A nine-year old girl is among the dead as a US Congresswoman was attacked tonight.
Congresswoman Gabrielle Giffords was shot in the head and a number of other people were injured when an assailant opened fire as the Democrat was meeting with constituents outside a shop in Tucson, Arizona, congressional officials said.
Giffords, 40, was said to be “following commands” but was under anaesthetic following surgery at the University Medical Centre (UMC) in Tucson.
US Capitol police say the gunman is in custody. He has been identified as Jared Laughner.
Peter Rhee, surgeon at the UMC, said: “We have 10 patients we have received at the current time period. One patient is dead here at the hospital. We have five patients in critical conditions, we have five patients in the operating room right now undergoing surgery.
“The congresswoman is not deceased, she’s in a critical condition, the neurosurgeons have finished operating on her and I can tell you at the current time period, I’m very optimistic about recovery.
“The person that did die here at the hospital was a young child. My understanding was that she was about nine years old.”
Congressional officials said that an aide to Ms Giffords was killed in the shooting. A US marshal, David Gonzales, said that district Judge John Roll also died in the attack.
A doctor at the hospital in Tucson said earlier: “She was shot one time in the head, through and through. It went through her brain.
“I’m about as optimistic as I can get in this situation. Surgery has been completed. She is under anaesthesia.”
The FBI and local law enforcement were investigating the attack, which took place while Ms Giffords was greeting constituents.
Chief of police Roberto Villasenor said: “We have secured the offices and residences of congresswoman Giffords. We did that as a precautionary measure, we had no information there was any threat.
“My understanding from the sheriff’s office is they do have one subject in custody.”
One official claimed that the attack was carried out with an automatic weapon.
Three hours after the shooting, the L-shaped shopping centre in Tucson was blocked off by police and had fire engines and other vehicles in its car park blocking the view of the store’s front door.
No shell casings could be seen from the area 500 yards from the store where reporters and photographers were kept.
Shortly before the shooting, Ms Giffords tweeted: “My 1st Congress on Your Corner starts now. Please stop by to let me know what is on your mind or tweet me later.”
Mayor of Tucson Bob Walkup described the events as a “grave tragedy”.
He said he had spoken to Ms Giffords’s father, who is in a wheelchair.
“He wanted to be with his daughter, he wanted to know where was the operating room and we instructed police officers to escort him down to the operating room,” said Mayor Walkup.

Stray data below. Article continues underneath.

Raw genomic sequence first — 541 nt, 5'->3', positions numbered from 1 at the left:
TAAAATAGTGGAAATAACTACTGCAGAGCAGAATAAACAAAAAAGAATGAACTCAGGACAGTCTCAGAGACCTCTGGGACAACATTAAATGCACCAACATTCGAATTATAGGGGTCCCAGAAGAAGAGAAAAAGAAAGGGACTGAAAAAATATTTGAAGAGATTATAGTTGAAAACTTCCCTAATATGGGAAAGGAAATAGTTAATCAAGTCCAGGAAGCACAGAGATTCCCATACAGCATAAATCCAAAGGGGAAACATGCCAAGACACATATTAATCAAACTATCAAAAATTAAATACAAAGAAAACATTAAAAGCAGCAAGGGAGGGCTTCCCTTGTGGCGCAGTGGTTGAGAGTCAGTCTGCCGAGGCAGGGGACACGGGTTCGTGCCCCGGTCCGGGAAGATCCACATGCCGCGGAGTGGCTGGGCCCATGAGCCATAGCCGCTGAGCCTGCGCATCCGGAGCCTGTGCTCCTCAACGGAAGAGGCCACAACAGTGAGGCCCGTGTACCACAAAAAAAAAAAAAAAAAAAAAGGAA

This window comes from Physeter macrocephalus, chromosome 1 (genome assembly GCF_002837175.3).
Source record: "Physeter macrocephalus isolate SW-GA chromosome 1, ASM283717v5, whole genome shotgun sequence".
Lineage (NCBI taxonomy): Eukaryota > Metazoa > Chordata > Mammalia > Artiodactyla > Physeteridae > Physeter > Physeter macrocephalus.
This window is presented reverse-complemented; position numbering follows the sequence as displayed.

“Her mother was here as well so the family is gathered, and the family is by her side.”
President Barack Obama called the shooting “an unspeakable tragedy” and that such “a senseless and terrible act of violence has no place in a free society”.
Commenting on the attack, newly elected House Speaker John Boehner said: “I am horrified by the senseless attack on Congresswoman Gabrielle Giffords and members of her staff.
“An attack on one who serves is an attack on all who serve. Acts and threats of violence against public officials have no place in our society. Our prayers are with Congresswoman Giffords, her staff, all who were injured, and their families. This is a sad day for our country.”
The shooting came amid a highly charged political environment that has seen several dangerous threats against politicians but nothing that reached the point of actual violence.
A San Francisco man upset with House Speaker Nancy Pelosi’s support of healthcare reform pleaded guilty to threatening the Democratic congresswoman and her family, calling her directly on March 25 and threatening to destroy her northern California home if she voted for the reform.
Ms Giffords, a moderate Democrat, has herself drawn the ire of the right, especially for her support of the healthcare Bill.
Her Tucson office was vandalised a few hours after the House vote to approve the healthcare law in March, with someone either kicking or shooting out a glass door and window.
Ms Giffords was re-elected to her third term last November. She was a member of the Arizona House and Senate before coming to Washington.
She first won election to Congress amid a wave of Democratic victories in 2006. In November, she edged a tea party favourite.
Ms Giffords is married to astronaut Mark E Kelly, who has piloted space shuttles Endeavour and Discovery. The two met in China in 2003 while they were serving on a committee there, and were married in January 2007.